CHERRYFIELD — More than a year ago, Hurricane Maria slammed into the island of Puerto Rico. Nearly 3,000 people are estimated to have been killed and food, water and medical care were scarce for months after. The island’s power grid was essentially wiped out, and millions of Puerto Ricans went without electricity for months.
While it’s easy to see the pictures of desolate, abandoned neighborhoods and imagine the people who were displaced, one often forgets the animals that lived there too. Some, though, have found refuge and a potential new life 2,833 miles away in the Downeast region.
So far, 53 dogs have traveled from the Caribbean to Maine through a partnership between The Ark Animal Shelter in Cherryfield and All-Sato Rescue in San Juan, Puerto Rico.
“We started pulling them in on Sept. 30, and since then we’ve gotten 10 adult dogs and 30 puppies,” said The Ark’s assistant manager, April Rice. “Another 13 dogs touched down in Maine and were retrieved from the Portland International Jetport after Thanksgiving.”
The mixed-breed dogs, called “satos” in Puerto Rican slang, include Nicholas, a Corgi mix, whose mother was hit by a car. Many of the satos were picked up as strays or from litters left at roadside all over San Juan. Once rescued by All-Sato, the dogs were put into foster homes to assess their behavior and compatibility with humans and other dogs or cats. The dogs’ health also is restored and the animals are neutered and administered all necessary shots before leaving Puerto Rico.
“What’s really great is that they’ll come in and the foster homes will write up things about them and let us know all the details,” said Rice, holding up a small packet with pictures and a paw-print signature. “We were a little leery when we first started that a lot of the dogs would be harder to place with families. But once people see them, we’ll get 30 applications for one dog.”
The Ark was put in touch with All-Sato by Ark board member Susanne Bussell.
“She had adopted a dog from Puerto Rico a couple of years ago, and she had mentioned the possibility of helping them out with the overabundance of animals that had been displaced,” Rice said.
In the aftermath of Hurricane Maria, thousands of domestic pets were made homeless in Puerto Rico. Shelters and veterinary clinics were destroyed or flooded, and some did not reopen. More and more stray dogs were born because fewer and fewer were being neutered. And many displaced people were forced to give up their pets because they simply couldn’t afford them or had no where to keep them.
Transporting dogs from San Juan to Cherryfield is a costly and lengthy process, but All-Sato coordinates and covers the air travel cost from Puerto Rico. The dogs fly from San Juan to Miami, then from Miami to Boston or Portland. The Ark picks them up from there and drives them the rest of the way.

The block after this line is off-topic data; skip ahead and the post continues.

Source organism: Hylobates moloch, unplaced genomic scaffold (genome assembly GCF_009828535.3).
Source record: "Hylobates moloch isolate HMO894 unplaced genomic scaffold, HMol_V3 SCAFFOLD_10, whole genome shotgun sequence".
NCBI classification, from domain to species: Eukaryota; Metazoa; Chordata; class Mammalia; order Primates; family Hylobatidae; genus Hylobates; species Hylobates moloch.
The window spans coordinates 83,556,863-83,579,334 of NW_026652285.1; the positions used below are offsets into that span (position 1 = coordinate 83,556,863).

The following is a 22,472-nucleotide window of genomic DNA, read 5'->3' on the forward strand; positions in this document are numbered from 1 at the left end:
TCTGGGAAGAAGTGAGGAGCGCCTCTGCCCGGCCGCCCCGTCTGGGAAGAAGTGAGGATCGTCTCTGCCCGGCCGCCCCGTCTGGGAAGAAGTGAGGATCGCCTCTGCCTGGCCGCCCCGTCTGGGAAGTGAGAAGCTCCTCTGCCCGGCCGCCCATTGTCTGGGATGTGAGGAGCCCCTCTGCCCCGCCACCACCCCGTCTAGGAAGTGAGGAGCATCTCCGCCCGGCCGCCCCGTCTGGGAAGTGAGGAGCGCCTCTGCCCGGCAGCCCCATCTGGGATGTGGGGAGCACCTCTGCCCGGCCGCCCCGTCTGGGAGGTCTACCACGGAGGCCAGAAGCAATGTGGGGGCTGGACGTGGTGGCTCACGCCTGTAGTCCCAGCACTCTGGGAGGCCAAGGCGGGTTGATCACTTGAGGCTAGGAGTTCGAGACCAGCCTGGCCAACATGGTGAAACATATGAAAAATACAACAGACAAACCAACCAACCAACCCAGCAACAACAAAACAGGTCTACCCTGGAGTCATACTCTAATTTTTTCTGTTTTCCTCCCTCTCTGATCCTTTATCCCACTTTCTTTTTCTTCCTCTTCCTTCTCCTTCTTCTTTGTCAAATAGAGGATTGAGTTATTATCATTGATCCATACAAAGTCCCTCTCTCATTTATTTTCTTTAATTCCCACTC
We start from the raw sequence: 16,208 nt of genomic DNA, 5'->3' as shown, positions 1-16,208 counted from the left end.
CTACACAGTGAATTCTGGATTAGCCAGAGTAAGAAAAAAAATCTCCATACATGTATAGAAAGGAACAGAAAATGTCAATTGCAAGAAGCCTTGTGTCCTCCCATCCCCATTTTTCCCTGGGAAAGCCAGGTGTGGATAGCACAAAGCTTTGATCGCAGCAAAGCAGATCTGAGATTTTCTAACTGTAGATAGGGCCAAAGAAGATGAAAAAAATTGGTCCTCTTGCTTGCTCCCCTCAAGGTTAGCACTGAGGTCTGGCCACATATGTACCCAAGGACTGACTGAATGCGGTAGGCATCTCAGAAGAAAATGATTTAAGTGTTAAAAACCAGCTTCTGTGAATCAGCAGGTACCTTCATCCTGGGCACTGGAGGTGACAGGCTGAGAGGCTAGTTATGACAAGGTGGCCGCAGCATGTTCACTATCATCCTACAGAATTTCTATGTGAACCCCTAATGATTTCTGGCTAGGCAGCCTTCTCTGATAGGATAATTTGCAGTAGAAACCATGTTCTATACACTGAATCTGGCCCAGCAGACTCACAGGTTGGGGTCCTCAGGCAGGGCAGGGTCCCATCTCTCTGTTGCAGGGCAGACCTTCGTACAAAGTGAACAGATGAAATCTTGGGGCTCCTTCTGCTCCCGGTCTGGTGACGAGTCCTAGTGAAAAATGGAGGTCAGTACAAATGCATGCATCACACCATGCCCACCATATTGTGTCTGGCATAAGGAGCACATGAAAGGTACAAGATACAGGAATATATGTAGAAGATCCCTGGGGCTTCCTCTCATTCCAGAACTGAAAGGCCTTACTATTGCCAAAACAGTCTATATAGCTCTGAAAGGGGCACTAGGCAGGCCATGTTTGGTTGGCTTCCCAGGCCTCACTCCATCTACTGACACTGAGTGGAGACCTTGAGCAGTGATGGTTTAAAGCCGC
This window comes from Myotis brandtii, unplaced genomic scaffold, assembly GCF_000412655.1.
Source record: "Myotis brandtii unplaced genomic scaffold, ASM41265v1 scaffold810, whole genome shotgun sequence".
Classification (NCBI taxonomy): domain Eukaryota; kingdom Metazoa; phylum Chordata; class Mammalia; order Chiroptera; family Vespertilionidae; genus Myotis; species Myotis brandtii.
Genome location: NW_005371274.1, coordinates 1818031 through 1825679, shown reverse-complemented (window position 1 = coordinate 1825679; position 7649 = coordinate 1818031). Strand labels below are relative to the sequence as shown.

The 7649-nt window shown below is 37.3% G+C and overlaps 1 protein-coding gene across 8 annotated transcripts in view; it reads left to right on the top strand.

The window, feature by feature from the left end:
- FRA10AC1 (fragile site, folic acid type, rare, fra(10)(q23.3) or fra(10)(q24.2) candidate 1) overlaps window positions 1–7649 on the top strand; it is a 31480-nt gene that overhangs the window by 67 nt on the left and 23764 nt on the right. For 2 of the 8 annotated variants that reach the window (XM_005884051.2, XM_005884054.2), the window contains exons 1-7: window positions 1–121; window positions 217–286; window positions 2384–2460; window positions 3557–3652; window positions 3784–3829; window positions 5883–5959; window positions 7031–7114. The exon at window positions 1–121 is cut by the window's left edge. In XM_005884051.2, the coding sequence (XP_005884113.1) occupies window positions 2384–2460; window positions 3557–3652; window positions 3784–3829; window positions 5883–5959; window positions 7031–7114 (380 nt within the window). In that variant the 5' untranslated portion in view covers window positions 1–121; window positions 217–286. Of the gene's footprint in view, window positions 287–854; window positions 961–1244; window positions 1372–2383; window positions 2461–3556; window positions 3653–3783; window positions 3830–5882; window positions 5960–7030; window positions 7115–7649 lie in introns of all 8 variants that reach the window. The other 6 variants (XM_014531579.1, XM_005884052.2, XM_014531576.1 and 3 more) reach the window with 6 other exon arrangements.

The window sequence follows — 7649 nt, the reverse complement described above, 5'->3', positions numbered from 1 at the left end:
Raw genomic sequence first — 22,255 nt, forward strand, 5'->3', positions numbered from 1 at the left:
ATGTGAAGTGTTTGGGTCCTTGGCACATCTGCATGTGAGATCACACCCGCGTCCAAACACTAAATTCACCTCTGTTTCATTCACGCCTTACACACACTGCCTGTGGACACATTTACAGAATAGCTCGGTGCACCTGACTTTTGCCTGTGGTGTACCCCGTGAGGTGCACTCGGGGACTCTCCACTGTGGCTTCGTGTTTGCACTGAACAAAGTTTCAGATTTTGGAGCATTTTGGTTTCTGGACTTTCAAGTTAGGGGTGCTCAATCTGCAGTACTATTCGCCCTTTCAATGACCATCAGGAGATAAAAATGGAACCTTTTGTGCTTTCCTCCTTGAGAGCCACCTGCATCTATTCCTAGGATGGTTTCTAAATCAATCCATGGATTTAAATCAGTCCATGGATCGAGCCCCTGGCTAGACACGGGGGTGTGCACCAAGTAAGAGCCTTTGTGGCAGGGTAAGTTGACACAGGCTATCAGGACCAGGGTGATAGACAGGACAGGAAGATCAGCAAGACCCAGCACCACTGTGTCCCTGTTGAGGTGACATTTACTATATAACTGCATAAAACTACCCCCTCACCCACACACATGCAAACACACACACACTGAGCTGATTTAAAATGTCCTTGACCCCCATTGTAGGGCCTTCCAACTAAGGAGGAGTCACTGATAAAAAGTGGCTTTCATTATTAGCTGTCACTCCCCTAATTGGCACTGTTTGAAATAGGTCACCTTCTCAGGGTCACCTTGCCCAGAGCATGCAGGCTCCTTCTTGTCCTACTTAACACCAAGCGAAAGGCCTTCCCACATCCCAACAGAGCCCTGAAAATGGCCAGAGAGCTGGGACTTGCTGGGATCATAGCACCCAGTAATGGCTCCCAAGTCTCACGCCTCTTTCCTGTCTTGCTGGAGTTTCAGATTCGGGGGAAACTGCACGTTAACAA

“They load them up in these big plastic crates to go on the plane, and they stay in those until they make it here,” Rice said. “The last shipment I picked up, they were quiet the whole time, nobody barked. But then when they get here they’re so happy to be out and to see you.”
One of those happy pups is Antonio, a miniature pinscher or “minpin,” whose owner Linda Perrin calls him a “good little studio dog.” Perrin and her husband, Ken, own Atlantic Art Glass in Ellsworth.
“When I heard that The Ark had the puppies, I thought I’d just go and see what they’re all about,” said Perrin. “I didn’t even necessarily think that we were going to get one, but then this little guy jumped in my lap.”
Antonio is about 4 months old. During the day he can be found curled up on his bed under the Perrin’s glass kiln.
“He’s very mellow, he gets along with everyone who comes in,” Perrin said. “He lies under the kiln, but if we’re working on something all I have to do is say ‘out of the studio’ and he’ll just walk over to the couch.”
Antonio’s a fairly small dog, like most of the ones taken in by The Ark.
“For us right now, we are taking dogs that are, like, 30 pounds, because we can place them in exercise yards, and we can take in more to help them out,” Rice said.
Another shipment of displaced dogs from Puerto Rico was due in last week, but a few already here still hadn’t been placed. They include Mountain Cur-mix siblings Arlet and Tanit, terrier-mix Benji and Lab-mix Santiago.
While Antonio isn’t the biggest fan of the snow, other Puerto Rican adoptees have taken the radical climate change in stride.
“I figured they would freak out at the snow,” Rice said. “But a lot of them will go out and run and run and run in it. They adapt pretty quick.”